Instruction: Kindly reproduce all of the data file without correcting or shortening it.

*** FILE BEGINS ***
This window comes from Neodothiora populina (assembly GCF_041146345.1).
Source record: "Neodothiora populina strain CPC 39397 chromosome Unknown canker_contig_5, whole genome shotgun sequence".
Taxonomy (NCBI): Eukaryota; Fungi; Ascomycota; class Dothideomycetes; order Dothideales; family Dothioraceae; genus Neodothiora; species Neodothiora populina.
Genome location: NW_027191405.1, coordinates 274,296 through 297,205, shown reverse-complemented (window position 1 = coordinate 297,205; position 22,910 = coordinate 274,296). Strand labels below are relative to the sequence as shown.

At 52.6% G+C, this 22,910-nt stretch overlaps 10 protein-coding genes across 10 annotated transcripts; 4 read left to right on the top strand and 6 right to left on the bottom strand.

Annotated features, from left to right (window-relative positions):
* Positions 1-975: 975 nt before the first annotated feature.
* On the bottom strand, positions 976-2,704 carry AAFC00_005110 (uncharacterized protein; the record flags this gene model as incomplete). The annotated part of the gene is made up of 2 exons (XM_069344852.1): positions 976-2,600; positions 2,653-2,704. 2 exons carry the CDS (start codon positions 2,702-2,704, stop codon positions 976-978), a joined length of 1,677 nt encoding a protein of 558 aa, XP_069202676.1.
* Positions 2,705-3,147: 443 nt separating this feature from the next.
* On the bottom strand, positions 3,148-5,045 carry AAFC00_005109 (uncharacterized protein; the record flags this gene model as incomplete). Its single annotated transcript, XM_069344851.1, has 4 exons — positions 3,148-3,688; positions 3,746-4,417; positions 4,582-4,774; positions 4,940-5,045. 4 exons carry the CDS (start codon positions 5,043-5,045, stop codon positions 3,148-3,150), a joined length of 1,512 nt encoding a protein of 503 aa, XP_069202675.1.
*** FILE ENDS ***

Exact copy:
This window comes from Neodothiora populina (assembly GCF_041146345.1).
Source record: "Neodothiora populina strain CPC 39397 chromosome Unknown canker_contig_5, whole genome shotgun sequence".
Taxonomy (NCBI): Eukaryota; Fungi; Ascomycota; class Dothideomycetes; order Dothideales; family Dothioraceae; genus Neodothiora; species Neodothiora populina.
Genome location: NW_027191405.1, coordinates 274,296 through 297,205, shown reverse-complemented (window position 1 = coordinate 297,205; position 22,910 = coordinate 274,296). Strand labels below are relative to the sequence as shown.

At 52.6% G+C, this 22,910-nt stretch overlaps 10 protein-coding genes across 10 annotated transcripts; 4 read left to right on the top strand and 6 right to left on the bottom strand.

Annotated features, from left to right (window-relative positions):
* Positions 1-975: 975 nt before the first annotated feature.
* On the bottom strand, positions 976-2,704 carry AAFC00_005110 (uncharacterized protein; the record flags this gene model as incomplete). The annotated part of the gene is made up of 2 exons (XM_069344852.1): positions 976-2,600; positions 2,653-2,704. 2 exons carry the CDS (start codon positions 2,702-2,704, stop codon positions 976-978), a joined length of 1,677 nt encoding a protein of 558 aa, XP_069202676.1.
* Positions 2,705-3,147: 443 nt separating this feature from the next.
* On the bottom strand, positions 3,148-5,045 carry AAFC00_005109 (uncharacterized protein; the record flags this gene model as incomplete). Its single annotated transcript, XM_069344851.1, has 4 exons — positions 3,148-3,688; positions 3,746-4,417; positions 4,582-4,774; positions 4,940-5,045. 4 exons carry the CDS (start codon positions 5,043-5,045, stop codon positions 3,148-3,150), a joined length of 1,512 nt encoding a protein of 503 aa, XP_069202675.1.